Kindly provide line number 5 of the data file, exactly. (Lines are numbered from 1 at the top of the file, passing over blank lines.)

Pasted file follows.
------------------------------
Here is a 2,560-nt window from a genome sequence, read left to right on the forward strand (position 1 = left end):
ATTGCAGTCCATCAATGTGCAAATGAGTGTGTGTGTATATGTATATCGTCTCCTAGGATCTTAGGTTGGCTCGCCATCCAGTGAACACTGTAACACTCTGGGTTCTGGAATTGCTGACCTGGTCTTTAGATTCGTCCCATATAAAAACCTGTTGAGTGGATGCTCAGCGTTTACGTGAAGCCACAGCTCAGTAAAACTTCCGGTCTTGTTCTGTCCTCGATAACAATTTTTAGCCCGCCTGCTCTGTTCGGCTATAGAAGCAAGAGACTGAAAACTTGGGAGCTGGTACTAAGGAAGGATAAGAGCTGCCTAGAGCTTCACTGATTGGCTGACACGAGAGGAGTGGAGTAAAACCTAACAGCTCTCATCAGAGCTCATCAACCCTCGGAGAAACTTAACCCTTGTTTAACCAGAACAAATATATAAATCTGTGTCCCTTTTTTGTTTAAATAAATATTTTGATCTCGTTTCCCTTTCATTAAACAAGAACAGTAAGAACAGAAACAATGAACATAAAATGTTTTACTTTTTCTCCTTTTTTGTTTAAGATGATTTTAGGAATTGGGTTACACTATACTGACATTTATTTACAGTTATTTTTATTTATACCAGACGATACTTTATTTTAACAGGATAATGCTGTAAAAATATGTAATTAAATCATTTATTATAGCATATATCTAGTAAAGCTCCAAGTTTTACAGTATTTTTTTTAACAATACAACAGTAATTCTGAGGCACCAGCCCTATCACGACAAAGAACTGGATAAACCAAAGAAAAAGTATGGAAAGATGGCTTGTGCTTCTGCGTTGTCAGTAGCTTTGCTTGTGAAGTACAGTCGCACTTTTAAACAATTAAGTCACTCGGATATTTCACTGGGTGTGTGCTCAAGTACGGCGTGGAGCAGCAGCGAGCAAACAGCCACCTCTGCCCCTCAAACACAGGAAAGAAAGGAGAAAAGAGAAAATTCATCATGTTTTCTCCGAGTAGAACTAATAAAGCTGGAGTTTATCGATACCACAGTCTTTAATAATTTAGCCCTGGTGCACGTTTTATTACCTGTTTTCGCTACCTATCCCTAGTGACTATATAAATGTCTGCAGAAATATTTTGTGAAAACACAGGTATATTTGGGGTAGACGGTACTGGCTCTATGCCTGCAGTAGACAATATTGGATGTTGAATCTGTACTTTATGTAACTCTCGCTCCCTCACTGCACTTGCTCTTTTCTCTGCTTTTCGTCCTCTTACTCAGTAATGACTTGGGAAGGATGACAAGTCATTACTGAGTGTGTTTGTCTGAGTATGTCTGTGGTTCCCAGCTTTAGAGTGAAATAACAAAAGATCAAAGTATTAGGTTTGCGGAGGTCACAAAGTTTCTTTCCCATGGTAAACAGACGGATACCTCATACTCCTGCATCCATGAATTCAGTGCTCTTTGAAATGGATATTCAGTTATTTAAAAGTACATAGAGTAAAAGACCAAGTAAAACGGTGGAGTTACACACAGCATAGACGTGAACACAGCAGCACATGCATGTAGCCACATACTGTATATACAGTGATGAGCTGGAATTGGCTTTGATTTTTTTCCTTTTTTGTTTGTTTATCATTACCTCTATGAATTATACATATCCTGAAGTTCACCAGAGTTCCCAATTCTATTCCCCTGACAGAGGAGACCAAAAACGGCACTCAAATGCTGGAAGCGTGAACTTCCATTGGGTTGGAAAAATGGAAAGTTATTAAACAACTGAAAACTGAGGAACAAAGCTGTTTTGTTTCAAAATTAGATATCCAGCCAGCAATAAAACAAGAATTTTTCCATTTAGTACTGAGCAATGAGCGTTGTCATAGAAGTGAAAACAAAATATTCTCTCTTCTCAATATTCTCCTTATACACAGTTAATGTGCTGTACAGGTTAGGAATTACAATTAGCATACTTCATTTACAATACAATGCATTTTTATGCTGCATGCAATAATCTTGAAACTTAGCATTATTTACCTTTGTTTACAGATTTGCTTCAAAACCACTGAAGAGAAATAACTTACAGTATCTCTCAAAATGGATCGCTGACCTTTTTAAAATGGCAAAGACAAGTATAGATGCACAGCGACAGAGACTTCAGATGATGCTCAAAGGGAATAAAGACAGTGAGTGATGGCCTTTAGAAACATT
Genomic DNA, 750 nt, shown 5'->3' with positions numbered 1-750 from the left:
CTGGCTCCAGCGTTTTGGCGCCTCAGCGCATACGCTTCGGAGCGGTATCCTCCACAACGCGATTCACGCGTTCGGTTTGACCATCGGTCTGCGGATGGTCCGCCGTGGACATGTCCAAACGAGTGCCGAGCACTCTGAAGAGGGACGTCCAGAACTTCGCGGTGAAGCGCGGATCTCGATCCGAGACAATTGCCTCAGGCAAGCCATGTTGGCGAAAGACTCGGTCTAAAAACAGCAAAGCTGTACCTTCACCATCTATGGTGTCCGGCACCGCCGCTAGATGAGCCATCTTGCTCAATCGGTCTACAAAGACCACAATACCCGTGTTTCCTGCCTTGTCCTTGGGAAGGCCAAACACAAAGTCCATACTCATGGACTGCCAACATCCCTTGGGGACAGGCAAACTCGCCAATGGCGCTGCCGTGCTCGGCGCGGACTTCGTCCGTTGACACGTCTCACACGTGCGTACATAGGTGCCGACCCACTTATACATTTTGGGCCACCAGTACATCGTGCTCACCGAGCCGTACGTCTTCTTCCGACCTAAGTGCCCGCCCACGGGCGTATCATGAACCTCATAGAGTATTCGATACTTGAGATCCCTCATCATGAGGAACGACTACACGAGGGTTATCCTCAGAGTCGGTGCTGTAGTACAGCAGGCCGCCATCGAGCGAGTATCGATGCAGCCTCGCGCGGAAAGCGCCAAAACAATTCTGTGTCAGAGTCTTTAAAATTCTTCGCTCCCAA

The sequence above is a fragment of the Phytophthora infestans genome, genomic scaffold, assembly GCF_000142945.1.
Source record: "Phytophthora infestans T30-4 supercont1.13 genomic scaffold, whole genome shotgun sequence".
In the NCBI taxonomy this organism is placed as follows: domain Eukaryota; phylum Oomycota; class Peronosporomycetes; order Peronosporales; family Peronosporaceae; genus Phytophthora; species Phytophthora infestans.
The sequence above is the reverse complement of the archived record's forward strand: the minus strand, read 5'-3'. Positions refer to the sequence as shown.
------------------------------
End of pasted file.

The sequence above is a fragment of the Phytophthora infestans genome, genomic scaffold, assembly GCF_000142945.1.